Former rocketeer’s school is competing for international title at Farnborough Airshow
Three years ago, a blast of smoke and flame shot a team of Wisconsin high school students to a national model rocketry championship. For at least one team member, it was just the start of a continuing journey skyward.
Madison West High School graduate Ben Winokur is now studying aerospace engineering at Saint Louis University, learning to fly gliders and doing research into the elastic properties of wings. The 2009 Team America Rocketry Challenge (TARC) taught him problem-solving skills that he still uses today.
“TARC taught me how to look at a problem and try different methods to ultimately find a solution that works.”
“What I really took away was basic engineering concepts,” Winokur said. “TARC taught me how to look at a problem and try different methods to ultimately find a solution that works.”
On Friday a new generation of students will launch their rockets during the International Rocketry Challenge at the Farnborough International Airshow near London. Madison West High School is the U.S. champion again and will be competing against teams from the United Kingdom and France for the international title.
“They’re a good team. Madison West has always had a strong performance, and I wouldn’t be surprised if they won,” Winokur said.
The rocketry competition has become a central event at the airshow, which is held in Paris and Farnborough in alternating years. Raytheon is a major sponsor of the contest along with the Aerospace Industries Association and the National Association of Rocketry.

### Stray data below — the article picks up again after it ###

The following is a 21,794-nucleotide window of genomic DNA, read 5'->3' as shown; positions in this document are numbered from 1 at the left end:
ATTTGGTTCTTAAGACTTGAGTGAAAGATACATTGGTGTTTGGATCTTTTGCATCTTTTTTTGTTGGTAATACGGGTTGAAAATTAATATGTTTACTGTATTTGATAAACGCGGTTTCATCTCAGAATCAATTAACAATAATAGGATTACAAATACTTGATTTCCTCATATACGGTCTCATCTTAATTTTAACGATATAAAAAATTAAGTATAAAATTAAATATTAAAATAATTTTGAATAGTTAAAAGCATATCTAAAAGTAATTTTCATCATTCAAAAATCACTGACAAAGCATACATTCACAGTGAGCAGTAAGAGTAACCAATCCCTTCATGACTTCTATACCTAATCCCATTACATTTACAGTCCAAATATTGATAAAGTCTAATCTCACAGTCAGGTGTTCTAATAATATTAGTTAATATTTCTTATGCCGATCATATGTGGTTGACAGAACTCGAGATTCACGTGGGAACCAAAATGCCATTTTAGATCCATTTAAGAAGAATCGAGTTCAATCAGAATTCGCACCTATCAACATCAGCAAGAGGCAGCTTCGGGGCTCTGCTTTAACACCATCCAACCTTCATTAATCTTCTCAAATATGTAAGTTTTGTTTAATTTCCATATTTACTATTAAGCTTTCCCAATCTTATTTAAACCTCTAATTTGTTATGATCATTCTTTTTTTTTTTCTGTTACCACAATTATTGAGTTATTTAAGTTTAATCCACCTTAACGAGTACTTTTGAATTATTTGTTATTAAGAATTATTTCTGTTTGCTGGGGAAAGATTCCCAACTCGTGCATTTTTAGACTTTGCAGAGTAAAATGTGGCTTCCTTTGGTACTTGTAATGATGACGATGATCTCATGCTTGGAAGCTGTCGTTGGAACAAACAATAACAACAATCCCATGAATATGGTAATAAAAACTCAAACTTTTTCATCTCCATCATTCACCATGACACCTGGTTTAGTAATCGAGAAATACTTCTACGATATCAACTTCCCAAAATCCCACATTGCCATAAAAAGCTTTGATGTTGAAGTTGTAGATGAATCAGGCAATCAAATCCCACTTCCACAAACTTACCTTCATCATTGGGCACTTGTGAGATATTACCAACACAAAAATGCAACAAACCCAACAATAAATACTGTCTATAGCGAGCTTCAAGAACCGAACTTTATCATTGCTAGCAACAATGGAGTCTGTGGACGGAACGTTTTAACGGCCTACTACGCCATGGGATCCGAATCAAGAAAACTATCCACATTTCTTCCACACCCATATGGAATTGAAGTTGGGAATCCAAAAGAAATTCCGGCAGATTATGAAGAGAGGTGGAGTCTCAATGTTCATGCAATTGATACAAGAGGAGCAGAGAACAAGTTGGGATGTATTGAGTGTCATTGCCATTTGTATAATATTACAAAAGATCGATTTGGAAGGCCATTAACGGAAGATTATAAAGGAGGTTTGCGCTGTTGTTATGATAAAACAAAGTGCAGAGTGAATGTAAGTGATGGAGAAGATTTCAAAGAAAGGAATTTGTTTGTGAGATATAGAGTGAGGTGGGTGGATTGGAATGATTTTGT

Raytheon’s sponsorship of TARC is part of the company’s MathMovesU® program, an initiative designed to inspire youth to pursue science, technology, engineering and math careers. This year Raytheon is bringing a group of Twitter followers to watch the competition as part of its Farnborough Tweetup.
Competitors try to launch their rockets exactly 800 feet (244 meters) high, and flights must last between 43 and 47 seconds. Points are added for being below or above the target height, or for being outside the time limits. The team with the lowest score wins.
The rockets carry raw eggs, and if an egg is broken the rocket is disqualified.
In 2009 Madison West’s team used an intricate system to eject its parachute. The design bested 99 other teams from across the country during the national finals in The Plains, Va.
“Hard work, perseverance, teamwork and custom electronics are the reasons our rocket performed well today,” Winokur said after the win.
The Madison West team fell to the British national team in the international flyoff later that year, but Raytheon awarded the team a trip to the Paris Airshow for winning the U.S. title.
Since then Winokur’s interest in designing aircraft hasn’t waned.
He is now a third-year student at Saint Louis University in Missouri and hopes to start a career in building unmanned aerial vehicles. This summer he is researching aero-elastic wing designs to find different ways to reduce wind drag.
“Wings can extract kinetic energy from wind gusts in either an active or passive manner,” Winokur said. “We’re looking at ways we can design wings to be flexible in a certain way that gathers energy passively to reduce the drag and speed the aircraft up.”
Winokur has built miniature aircraft for design competitions and is learning to fly full-size gliders as well.
His advice for this year’s rocketry competitors? Get to know all the accomplished people at the airshow.
“Talk to as many of the engineers and pilots as you can,” Winokur said. “As cool as the planes and demonstrations were, I enjoyed talking to the people I met the most.”